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New Toilet FlapperFixing a toilet flapper leak is usually diagnosed by a trickling sound of water in the tank. However, you may not always hear it. A certain sign is a toilet tank that fills periodically, even when no one is using the toilet.

You can use dye tablets to check for a slow leak. See the article 'Toilet Tank Leak Detection Tablets' for more information.

There are three possibilities for this problem. First, the flapper may not be adjusted correctly. The Second possibility is the flapper itself. It may be old and worn out. The Third and least desirable problem is the seat on the toilet flush valve may be worn badly and not allow for a tight seal.

Adjusting a Toilet Flapper

Adjusting a Toilet FlapperThe toilet flapper is controlled by a chain that is connects the toilet handle to the flapper. If the chain is too short, the flapper may not close all of the way, allowing water to leak into the bowl. A chain that is too long, may interfere with the flapper closing completely. Adjusting the chain can solve this problem.

(1) Turn off the water for the toilet at the toilet water supply valve.

(2) Drain the tank by flushing the toilet.

(3) Remove the lid from the toilet tank. It is not fastened and should lift up easily. Be careful where you lay it down. The lid is made of porcelain and will crack and chip easily.

(4) At this point the flapper should be in the down position. Inspect it to see if any portion of the chain is underneath the flapper. Some chains are long and have excess links that have no use. If this is the case, remove the chain from under the flapper and adjust the chain so the excess cannot interfere with the flapper.

(5) Is the chain holding the flapper partially open? Again the chain needs to be adjusted.

(6) You adjust the chain by shortening or lengthening it on the retaining clips that hold it in place. A properly adjusted chain should have a small amount of slack and allow the flapper to close completely. Excess chain should be wrapped around the handle or cut off and discarded.

Replacing a Toilet Flapper

New Toilet Flapper Installed

The toilet flapper, as the name implies opens and closes to allow the water from the toilet tank to quickly enter the toilet bowl. The rush of water creates a siphonic action that causes the toilet to flush. When closed the toilet flapper is the only thing keeping the water in the tank.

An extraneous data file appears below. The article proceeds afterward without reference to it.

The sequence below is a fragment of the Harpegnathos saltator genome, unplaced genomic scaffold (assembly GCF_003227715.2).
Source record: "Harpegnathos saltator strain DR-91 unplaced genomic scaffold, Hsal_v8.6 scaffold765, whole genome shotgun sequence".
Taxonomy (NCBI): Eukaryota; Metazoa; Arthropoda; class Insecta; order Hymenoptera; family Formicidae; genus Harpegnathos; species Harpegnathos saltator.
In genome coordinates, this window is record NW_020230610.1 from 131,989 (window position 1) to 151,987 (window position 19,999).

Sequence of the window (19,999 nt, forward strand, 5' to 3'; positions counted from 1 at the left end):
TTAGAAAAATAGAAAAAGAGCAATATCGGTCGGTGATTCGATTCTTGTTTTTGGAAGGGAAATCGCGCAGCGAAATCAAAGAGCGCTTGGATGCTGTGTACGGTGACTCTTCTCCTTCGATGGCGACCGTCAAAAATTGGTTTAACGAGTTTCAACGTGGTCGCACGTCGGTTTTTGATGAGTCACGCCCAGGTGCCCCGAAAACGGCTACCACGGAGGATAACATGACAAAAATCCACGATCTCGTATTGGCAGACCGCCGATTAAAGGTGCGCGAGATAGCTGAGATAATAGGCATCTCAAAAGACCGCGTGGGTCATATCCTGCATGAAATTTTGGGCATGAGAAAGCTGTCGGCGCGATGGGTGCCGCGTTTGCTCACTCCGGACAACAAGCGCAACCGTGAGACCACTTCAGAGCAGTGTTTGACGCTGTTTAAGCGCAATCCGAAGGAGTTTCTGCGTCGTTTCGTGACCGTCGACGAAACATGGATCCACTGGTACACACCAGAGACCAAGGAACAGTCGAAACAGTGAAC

If the flapper is adjusted properly and it still leaks, the only recourse is to replace it. This is not a big job and generally takes about five minutes. The article 'Replacing a Toilet Flapper' provides complete instructions for this repair.

There are different sizes of toilet flappers. I would be a good idea to take the old one along with you to make sure you get the right size.

(1) Turn off the water for the toilet at the toilet water supply valve.

(2) Drain the tank by flushing the toilet.

(3) Remove the lid from the toilet tank. It is not fastened and should lift up easily. Be careful where you lay it down. The lid is made of porcelain and will crack and chip easily.

(4) Unhook the chain from the toilet flapper. The chain connects the rod from the handle to the toilet flapper. Depressing the handle lifts the flapper, causing the toilet to flush.

(5) The flapper is connected to the toilet flush valve with two rubber ears. You should be able to remove this with just your fingers. Remove the old toilet flapper.

(6) Install the new toilet flapper onto the toilet flush valve. Make sure is moves up and down freely.

(7) Hook the chain to the toilet flapper. You want a little slack on the chain, but not a lot. Test the handle and the flapper when you hook up the chain. Does the flapper open wide when the handle is depressed? A flapper that only opens partially, may close to quickly before all of the water has drained from the tank.

(8) Turn the water back on and make sure the flapper is working properly. This should solve your leaking flapper problem. You can use some 'Toilet Tank Leak Detection Tablets' to make sure.

Replacing a Toilet Flush Valve

The toilet flush valve has the opening that the toilet flapper closes against. Sometimes this opening becomes corroded or deteriorated over time. When this happens the toilet tank will still leak, even with a new flapper installed.

Unfortunately, this is not a simple repair. To replace the toilet flush valve, you need to remove the tank. With the tank removed it is not too difficult to replace the flush valve.

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See the article 'Toilet Flush Valve Repair' for instructions on dealing with this issue.

Toilet Flapper Leaking – Summary

Hopefully you have been able to your toilet flapper leaking problem. Most of the time, replacing or adjusting the toilet flapper is an easy task.

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